Important Cultural Property
By Kanō Masanobu
2 hanging scrolls
Ink and light color on paper, hanging scroll
Muromachi period/15th century
Kyushu National Museum
This is a landscape painting depicting a man of virtue or a hermit admiring the snow-covered winter scenery. The right part seems to show “Kanko Dokucho,” a scene of a person casting his line from a boat in the cold, while the left part seems to represent “Koshi Tanbai,” a man of virtue walking by water in search of plum blossoms in the cold. Since such themes derive from Chinese literature, it seems that people in the Muromachi period projected their longing for China into the virtuous hermit in the painting.
The intagliated seal (Hakubun Kanae-in), “Masanobu,” shows that the painting was drawn by Kano Masanobu (1436 – 1490). Masanobu is a painter who established the foundation for the Kano school, which led Japanese art circles until the late Edo period as a mainstream art school. Although he was a Buddhist in the Nichiren sect, his art work includes not only religious paintings, but also landscape paintings and portraits. Succeeding Oguri Sotan (1413 – 1481), Masanobu served Ashikaga Yoshimasa (1436 – 1490) as an official painter of the Shogunate and engaged actively in the creation of paintings related to the Muromachi Shogunate.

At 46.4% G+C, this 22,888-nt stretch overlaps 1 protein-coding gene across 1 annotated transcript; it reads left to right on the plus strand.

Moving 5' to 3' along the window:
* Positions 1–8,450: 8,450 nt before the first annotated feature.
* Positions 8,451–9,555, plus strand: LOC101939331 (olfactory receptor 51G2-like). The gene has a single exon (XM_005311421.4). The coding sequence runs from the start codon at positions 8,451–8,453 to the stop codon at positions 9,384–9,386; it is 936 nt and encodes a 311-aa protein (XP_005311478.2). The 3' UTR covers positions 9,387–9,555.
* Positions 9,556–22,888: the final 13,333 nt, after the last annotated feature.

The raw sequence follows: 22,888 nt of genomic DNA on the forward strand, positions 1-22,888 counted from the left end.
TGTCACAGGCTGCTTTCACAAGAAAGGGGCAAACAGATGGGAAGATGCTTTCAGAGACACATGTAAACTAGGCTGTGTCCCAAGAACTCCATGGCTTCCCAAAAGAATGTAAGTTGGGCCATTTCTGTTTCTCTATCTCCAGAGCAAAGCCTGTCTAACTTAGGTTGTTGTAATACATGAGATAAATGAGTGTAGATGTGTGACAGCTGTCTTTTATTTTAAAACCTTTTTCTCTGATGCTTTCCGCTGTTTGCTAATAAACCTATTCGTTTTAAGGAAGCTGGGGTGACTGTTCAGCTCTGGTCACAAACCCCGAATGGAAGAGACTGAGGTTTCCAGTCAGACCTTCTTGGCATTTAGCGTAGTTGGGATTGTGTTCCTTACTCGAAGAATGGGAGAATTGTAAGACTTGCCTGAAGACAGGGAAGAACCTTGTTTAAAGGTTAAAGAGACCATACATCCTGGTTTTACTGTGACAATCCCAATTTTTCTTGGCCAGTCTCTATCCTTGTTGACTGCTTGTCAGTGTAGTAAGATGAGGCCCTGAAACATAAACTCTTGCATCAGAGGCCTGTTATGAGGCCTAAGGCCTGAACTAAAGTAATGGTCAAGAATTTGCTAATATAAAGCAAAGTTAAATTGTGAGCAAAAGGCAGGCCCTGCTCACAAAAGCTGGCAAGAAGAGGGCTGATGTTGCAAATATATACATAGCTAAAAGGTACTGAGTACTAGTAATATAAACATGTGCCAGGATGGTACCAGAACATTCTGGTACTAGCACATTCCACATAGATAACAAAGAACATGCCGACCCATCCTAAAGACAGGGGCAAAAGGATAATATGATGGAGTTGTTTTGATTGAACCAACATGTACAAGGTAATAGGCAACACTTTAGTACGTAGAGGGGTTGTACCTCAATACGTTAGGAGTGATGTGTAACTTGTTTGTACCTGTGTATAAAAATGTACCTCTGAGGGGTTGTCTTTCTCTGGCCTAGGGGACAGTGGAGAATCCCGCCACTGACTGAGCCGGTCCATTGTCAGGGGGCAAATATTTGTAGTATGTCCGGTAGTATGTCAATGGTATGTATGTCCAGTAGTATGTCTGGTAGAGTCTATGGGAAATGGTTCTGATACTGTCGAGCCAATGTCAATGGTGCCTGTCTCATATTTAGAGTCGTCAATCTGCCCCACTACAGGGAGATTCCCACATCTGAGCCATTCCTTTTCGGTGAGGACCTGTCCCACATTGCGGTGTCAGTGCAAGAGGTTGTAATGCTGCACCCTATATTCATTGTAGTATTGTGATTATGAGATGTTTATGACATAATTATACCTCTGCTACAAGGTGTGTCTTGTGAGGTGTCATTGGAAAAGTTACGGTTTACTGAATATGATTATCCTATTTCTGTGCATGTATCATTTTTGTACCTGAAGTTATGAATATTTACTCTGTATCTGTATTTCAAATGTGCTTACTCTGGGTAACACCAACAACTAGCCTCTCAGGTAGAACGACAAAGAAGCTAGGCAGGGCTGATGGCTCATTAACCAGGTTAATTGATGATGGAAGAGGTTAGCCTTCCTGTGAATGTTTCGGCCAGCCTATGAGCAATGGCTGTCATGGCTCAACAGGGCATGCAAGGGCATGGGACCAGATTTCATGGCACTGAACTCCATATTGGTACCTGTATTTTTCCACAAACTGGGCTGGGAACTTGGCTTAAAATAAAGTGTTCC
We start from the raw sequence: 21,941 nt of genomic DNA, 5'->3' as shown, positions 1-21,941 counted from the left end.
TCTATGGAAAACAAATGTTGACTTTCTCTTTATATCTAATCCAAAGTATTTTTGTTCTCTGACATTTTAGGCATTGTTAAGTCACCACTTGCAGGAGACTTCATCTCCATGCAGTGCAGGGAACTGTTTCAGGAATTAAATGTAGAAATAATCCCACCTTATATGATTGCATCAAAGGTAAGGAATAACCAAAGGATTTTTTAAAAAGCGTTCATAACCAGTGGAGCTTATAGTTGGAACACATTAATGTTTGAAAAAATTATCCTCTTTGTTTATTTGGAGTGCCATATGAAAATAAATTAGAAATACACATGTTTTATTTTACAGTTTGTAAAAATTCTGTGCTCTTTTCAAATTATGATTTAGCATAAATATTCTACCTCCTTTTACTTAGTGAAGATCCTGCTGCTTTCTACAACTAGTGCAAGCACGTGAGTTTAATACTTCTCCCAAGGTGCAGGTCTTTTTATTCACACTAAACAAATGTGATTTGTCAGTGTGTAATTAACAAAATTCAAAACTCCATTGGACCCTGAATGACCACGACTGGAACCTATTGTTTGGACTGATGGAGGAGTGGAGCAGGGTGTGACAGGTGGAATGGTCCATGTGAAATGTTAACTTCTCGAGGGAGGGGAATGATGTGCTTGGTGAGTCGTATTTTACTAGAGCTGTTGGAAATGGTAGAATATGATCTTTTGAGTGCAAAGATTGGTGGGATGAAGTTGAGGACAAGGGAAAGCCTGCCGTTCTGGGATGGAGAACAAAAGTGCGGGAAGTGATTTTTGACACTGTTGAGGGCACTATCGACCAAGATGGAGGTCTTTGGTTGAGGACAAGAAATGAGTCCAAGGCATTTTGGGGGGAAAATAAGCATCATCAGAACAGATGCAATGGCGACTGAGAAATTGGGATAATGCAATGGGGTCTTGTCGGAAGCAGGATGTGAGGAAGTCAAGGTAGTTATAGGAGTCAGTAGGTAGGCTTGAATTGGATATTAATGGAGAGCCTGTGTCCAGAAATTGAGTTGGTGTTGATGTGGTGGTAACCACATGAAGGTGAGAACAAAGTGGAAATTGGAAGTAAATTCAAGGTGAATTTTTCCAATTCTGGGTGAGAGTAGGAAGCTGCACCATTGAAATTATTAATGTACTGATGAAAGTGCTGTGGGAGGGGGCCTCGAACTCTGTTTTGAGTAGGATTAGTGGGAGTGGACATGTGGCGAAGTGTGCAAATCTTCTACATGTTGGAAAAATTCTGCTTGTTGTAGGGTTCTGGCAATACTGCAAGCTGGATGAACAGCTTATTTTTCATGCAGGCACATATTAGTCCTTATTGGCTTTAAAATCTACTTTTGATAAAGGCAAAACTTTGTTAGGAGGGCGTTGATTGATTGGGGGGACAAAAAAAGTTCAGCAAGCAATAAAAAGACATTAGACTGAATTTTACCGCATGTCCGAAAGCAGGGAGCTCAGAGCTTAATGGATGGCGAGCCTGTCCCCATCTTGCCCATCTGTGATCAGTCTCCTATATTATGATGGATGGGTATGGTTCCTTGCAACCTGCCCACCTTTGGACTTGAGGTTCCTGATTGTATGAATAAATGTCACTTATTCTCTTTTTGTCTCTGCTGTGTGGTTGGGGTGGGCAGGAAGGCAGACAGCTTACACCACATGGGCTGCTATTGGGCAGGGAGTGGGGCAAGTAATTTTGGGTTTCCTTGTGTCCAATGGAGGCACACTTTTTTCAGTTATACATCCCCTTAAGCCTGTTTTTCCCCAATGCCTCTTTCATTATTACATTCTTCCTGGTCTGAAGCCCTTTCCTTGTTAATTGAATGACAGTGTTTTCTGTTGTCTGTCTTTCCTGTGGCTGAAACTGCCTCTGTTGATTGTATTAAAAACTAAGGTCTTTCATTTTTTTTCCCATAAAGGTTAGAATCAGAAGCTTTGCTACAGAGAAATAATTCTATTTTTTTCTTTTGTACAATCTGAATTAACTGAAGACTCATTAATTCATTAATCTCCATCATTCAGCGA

The style of this painting follows that of Baen, an imperial painter (huayuan painter) of the Nan Song period, who received high recognition in Japan during the Muromachi period. Among the Chinese painting collections of the Ashikaga Shogunate, the art works of Baen were particularly valued and served as a classic model for the ink and wash paintings of the Muromachi period. The motif representation and the composition of this painting also suggest that the painter must have learned the style from Baen’s art works in the Higashiyama Gyomotsu (the art collection of the Muromachi Shogunate).